Hemp is considered by a 1998 study in Environmental Economics to be environmentally friendly due to a decrease of land use and other environmental impacts, indicating a possible decrease of ecological footprint in a US context compared to typical benchmarks.[65] A 2010 study, however, that compared the production of paper specifically from hemp and eucalyptus concluded that "industrial hemp presents higher environmental impacts than eucalyptus paper"; however, the article also highlights that "there is scope for improving industrial hemp paper production".[66] Hemp is also claimed to require few pesticides and no herbicides, and it has been called a carbon negative raw material.[67][68] Results indicate that high yield of hemp may require high total nutrient levels (field plus fertilizer nutrients) similar to a high yielding wheat crop.[69]
Reality: Hemp oil is an increasingly popular product, used for an expanding variety of purposes. The washed hemp seed contains no THC at all. The tiny amounts of THC contained in industrial hemp are in the glands of the plant itself. Sometimes, in the manufacturing process, some THC- and CBD-containing resin sticks to the seed, resulting in traces of THC in the oil that is produced. The concentration of these cannabinoids in the oil is infinitesimal. No one can get high from using hemp oil.
Hemp plants grow brown popcorn kernel-sized hard seeds. Inside these hard seeds lie soft, white or light green inner kernels that are packed with essential amino acids, protein, and omega-3 fatty acids. You can't really derive a lot of nutritional value from the unhulled seeds, so when you see a bag at the store labeled "hemp seeds," what you're actually buying is those soft inner kernels, also known as hemp hearts. Hemp hearts can be pressed to make hemp seed oil, leaving behind a byproduct that can be turned into hemp protein powder. You can find all of these hemp products at health food stores, or a well-stocked grocery store like Whole Foods.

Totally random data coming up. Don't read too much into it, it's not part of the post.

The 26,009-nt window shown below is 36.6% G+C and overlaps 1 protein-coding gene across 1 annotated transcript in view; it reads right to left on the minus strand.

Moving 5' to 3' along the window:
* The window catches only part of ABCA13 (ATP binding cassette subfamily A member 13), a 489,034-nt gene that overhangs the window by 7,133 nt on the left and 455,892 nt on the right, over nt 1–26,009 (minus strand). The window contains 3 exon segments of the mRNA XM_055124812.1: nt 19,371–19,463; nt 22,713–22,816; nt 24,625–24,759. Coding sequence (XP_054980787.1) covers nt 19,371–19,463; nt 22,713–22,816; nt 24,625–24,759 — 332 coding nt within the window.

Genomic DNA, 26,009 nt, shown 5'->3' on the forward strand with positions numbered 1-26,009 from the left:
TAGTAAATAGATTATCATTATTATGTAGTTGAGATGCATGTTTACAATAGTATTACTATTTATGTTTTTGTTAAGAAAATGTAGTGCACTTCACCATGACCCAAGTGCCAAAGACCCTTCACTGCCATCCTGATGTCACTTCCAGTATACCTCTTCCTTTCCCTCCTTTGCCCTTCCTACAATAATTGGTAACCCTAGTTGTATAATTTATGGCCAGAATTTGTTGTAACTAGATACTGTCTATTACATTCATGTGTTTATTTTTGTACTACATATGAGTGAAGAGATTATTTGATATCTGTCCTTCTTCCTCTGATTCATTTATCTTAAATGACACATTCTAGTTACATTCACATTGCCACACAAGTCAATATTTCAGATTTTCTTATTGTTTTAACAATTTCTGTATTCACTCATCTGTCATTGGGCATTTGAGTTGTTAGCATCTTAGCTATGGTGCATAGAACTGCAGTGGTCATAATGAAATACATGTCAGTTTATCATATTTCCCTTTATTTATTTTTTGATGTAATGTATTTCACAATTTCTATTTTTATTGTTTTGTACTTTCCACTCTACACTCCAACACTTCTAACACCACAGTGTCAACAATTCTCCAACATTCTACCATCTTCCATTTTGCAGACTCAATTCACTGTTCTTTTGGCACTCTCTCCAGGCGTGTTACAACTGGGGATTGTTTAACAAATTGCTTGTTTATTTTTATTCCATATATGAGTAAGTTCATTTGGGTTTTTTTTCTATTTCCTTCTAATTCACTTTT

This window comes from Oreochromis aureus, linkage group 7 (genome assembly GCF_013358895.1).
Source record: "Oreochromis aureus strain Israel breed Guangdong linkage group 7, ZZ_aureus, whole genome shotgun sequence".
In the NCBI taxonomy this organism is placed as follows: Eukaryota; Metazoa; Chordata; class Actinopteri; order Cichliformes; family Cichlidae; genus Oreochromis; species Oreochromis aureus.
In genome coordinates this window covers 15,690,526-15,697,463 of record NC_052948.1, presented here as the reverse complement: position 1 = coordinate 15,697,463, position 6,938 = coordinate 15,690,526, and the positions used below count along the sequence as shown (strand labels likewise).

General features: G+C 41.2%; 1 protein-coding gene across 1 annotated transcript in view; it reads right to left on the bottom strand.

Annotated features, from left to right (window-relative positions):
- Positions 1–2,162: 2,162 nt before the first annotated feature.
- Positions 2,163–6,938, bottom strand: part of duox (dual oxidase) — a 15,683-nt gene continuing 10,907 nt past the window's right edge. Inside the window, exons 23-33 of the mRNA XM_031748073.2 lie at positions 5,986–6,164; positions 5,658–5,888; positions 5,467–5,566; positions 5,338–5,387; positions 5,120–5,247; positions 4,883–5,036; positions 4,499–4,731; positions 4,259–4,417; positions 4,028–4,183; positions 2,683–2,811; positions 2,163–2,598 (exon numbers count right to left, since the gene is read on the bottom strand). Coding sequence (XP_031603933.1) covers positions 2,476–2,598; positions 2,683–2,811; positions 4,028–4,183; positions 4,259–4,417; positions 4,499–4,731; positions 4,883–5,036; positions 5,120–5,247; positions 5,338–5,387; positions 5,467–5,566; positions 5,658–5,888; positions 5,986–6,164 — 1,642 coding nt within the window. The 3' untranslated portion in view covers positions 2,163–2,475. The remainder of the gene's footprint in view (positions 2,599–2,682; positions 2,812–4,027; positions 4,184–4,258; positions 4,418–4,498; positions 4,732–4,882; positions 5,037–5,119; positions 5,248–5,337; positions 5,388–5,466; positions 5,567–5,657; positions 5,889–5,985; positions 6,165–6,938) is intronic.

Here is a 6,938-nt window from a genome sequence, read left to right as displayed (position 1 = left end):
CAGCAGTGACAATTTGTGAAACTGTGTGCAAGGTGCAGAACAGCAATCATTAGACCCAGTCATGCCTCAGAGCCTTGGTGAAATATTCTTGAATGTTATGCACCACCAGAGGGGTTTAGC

Hemp is possibly one of the earliest plants to be cultivated.[107][108] An archeological site in the Oki Islands near Japan contained cannabis achenes from about 8000 BC, probably signifying use of the plant.[109] Hemp use archaeologically dates back to the Neolithic Age in China, with hemp fiber imprints found on Yangshao culture pottery dating from the 5th millennium BC.[106][110] The Chinese later used hemp to make clothes, shoes, ropes, and an early form of paper.[106] The classical Greek historian Herodotus (ca. 480 BC) reported that the inhabitants of Scythia would often inhale the vapors of hemp-seed smoke, both as ritual and for their own pleasurable recreation.[111]

A seed revolution is occuring in our midst. Hemp, chia, flax and canary seeds are excellent, nutrient-rich choices. Since these seeds can be costly and expire quickly (most, like hemp, are best stored in the refrigerator), buy a small bag of one seed and, when finished, switch it up. Each seed has a unique nutritional profile, so enjoy the variety and keep 'em moving by spoon, fork or straw!

^ Datwyler, SL; Weiblen, GD (2006). "Genetic Variation in Hemp and marijuana (Cannabis sativa L.) sativa plants are taller and less dense. Indica plants are shorter but a lot more dense than sativas. According to Amplified Fragment Length Polymorphisms". Journal of Forensic Sciences. 51 (2): 371–375. doi:10.1111/j.1556-4029.2006.00061.x. PMID 16566773.


In the early 1990s, industrial hemp agriculture in North America began with the Hemp Awareness Committee at the University of Manitoba. The Committee worked with the provincial government to get research and development assistance, and was able to obtain test plot permits from the Canadian government. Their efforts led to the legalization of industrial hemp (hemp with only minute amounts of tetrahydrocannabinol) in Canada and the first harvest in 1998.[85][86] benefits of cbd oil
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